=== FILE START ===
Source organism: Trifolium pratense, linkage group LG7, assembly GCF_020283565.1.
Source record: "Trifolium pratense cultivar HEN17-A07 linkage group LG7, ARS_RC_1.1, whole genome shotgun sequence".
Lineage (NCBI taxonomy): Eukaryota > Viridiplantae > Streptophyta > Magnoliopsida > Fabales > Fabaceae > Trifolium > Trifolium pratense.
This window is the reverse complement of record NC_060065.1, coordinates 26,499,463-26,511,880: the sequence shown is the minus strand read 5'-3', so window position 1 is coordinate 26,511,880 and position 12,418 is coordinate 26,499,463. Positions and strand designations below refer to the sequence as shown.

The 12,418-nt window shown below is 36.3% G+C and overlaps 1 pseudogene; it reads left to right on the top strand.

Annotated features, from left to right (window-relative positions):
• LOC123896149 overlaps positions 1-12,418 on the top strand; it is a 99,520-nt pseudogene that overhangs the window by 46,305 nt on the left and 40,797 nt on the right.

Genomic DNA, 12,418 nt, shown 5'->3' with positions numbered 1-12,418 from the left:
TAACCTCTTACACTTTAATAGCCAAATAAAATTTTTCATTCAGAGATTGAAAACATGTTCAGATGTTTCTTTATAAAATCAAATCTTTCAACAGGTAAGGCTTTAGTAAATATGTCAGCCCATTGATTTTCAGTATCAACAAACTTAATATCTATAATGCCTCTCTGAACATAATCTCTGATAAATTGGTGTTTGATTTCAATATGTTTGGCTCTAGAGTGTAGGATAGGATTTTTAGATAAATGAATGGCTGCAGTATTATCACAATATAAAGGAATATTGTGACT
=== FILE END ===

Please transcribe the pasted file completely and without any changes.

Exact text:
Source organism: Trifolium pratense, linkage group LG7, assembly GCF_020283565.1.
Source record: "Trifolium pratense cultivar HEN17-A07 linkage group LG7, ARS_RC_1.1, whole genome shotgun sequence".
Lineage (NCBI taxonomy): Eukaryota > Viridiplantae > Streptophyta > Magnoliopsida > Fabales > Fabaceae > Trifolium > Trifolium pratense.
This window is the reverse complement of record NC_060065.1, coordinates 26,499,463-26,511,880: the sequence shown is the minus strand read 5'-3', so window position 1 is coordinate 26,511,880 and position 12,418 is coordinate 26,499,463. Positions and strand designations below refer to the sequence as shown.

The 12,418-nt window shown below is 36.3% G+C and overlaps 1 pseudogene; it reads left to right on the top strand.

Annotated features, from left to right (window-relative positions):
• LOC123896149 overlaps positions 1-12,418 on the top strand; it is a 99,520-nt pseudogene that overhangs the window by 46,305 nt on the left and 40,797 nt on the right.

Genomic DNA, 12,418 nt, shown 5'->3' with positions numbered 1-12,418 from the left:
TAACCTCTTACACTTTAATAGCCAAATAAAATTTTTCATTCAGAGATTGAAAACATGTTCAGATGTTTCTTTATAAAATCAAATCTTTCAACAGGTAAGGCTTTAGTAAATATGTCAGCCCATTGATTTTCAGTATCAACAAACTTAATATCTATAATGCCTCTCTGAACATAATCTCTGATAAATTGGTGTTTGATTTCAATATGTTTGGCTCTAGAGTGTAGGATAGGATTTTTAGATAAATGAATGGCTGCAGTATTATCACAATATAAAGGAATATTGTGACT